This subject is about as emotional as any I've ever been associated with in medicine. Chelation is a term describing compounds which bind molecules, typically metal ions, within it. There are numerous chelating agents in the world; the one used in the current context is EDTA. Some have narrow but well-defined uses in mainstream medicine.

EDTA chelation has been advanced for years as a possible agent for reversing atherosclerosis. This was initially felt to be on the basis of removing calcium from atherosclerotic plaques, a concept which is in line with layman's understanding of atherosclerosis as "hardening of the arteries". Time has educated many in the medical community, and shown that calcium in atherosclerotic plaques are not the major issue, and that removing it will leave the majority of the plaque and its active fat and cholesterol intact. More recently, claims of an anti-oxidant effect have been advanced. This likewise has multiple potential flaws in scientific theory, and minimal data.

The emotional issues must be considered in any discussion of this field. Most often, these cannot be overcome to sustain a rational discussion by either "side". Proponents will claim that mainstream medicine has conspired to prevent chelation from becoming accepted to protect the lucrative areas of bypass surgery, angioplasty and the like. Claims of the pharmaceutical industry's inability to make money secondary to a loss of patent rights are often cited as a reason that EDTA is outcast (there are in fact thousands of patents on the uses of EDTA in medicine). One must point out that the chelators also have a very lucrative market, and the question in this instance would simply be is the chelators likewise afraid that his technique will be used less frequently if studied? Claims of conspiracy and greed are neither novel or compelling, only sure to produce an emotional response. I can only say that as a member of the supposed group conspiring, it has been well hidden from me. This issue should be ignored in any rational discussion.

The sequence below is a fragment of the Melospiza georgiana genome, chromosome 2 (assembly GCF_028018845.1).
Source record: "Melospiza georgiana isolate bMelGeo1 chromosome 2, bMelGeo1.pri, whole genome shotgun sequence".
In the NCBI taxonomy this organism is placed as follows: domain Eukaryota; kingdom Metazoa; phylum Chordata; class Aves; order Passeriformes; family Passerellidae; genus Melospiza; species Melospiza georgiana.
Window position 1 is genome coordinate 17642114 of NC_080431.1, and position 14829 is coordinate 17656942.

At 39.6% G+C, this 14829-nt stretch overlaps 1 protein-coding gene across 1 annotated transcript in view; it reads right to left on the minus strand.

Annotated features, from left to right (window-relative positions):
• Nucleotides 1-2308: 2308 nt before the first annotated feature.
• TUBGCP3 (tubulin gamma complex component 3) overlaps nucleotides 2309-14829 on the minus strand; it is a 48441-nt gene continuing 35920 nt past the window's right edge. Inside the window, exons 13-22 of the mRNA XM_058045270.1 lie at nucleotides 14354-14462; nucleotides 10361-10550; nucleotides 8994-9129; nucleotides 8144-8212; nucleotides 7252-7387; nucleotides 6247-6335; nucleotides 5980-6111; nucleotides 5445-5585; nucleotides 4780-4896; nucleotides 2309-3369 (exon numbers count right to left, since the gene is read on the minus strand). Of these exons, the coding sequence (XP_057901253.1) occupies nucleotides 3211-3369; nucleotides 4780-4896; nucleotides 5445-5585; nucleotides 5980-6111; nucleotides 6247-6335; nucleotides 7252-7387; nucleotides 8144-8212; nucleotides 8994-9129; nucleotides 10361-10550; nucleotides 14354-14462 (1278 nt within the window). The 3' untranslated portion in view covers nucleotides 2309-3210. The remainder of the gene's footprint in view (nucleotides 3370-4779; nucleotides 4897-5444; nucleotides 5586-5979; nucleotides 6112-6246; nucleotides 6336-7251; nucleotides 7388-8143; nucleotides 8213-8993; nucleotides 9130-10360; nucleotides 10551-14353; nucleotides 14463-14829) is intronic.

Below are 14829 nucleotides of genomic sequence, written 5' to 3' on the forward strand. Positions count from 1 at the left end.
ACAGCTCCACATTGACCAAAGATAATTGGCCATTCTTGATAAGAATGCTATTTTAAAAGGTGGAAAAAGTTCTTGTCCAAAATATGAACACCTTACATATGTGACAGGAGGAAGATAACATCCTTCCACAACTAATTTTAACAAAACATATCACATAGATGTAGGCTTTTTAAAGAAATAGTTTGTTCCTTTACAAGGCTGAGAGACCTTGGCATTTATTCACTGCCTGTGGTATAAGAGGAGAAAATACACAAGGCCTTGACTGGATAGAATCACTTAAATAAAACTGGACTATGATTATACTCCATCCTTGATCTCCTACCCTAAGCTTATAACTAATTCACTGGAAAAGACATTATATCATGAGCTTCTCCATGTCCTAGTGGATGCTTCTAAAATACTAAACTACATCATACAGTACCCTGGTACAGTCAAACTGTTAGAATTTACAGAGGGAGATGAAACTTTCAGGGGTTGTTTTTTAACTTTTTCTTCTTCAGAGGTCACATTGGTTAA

In an era where mainstream medicine has made EVIDENCE its highest standard, there is not sufficient data to support the use of chelation therapy. This in conjunction with its lack of sound scientific theory should simply make one suspicious of its possible merits.

Despite these flaws, one should consider the proof in the pudding however. Even if we don't understand it or the reasons for working may be flawed, it may indeed work. Over the course of 40-50 patients who have told me they have undergone chelation, I have seen one case that I believe improved with the therapy. Others who promote the therapy would claim a 90% improvement rate. I can only say I have seen some of the worst arteries in my experience in patients who have undergone chelation. In its greatest sense, its expense is generally quite high and its benefits questionable. In fairness, if properly administered, the risks of complications are low. The risks of not using more proven therapies may however be quite high. I would consider recommending that a patient consider chelation only in a few very specialized situations.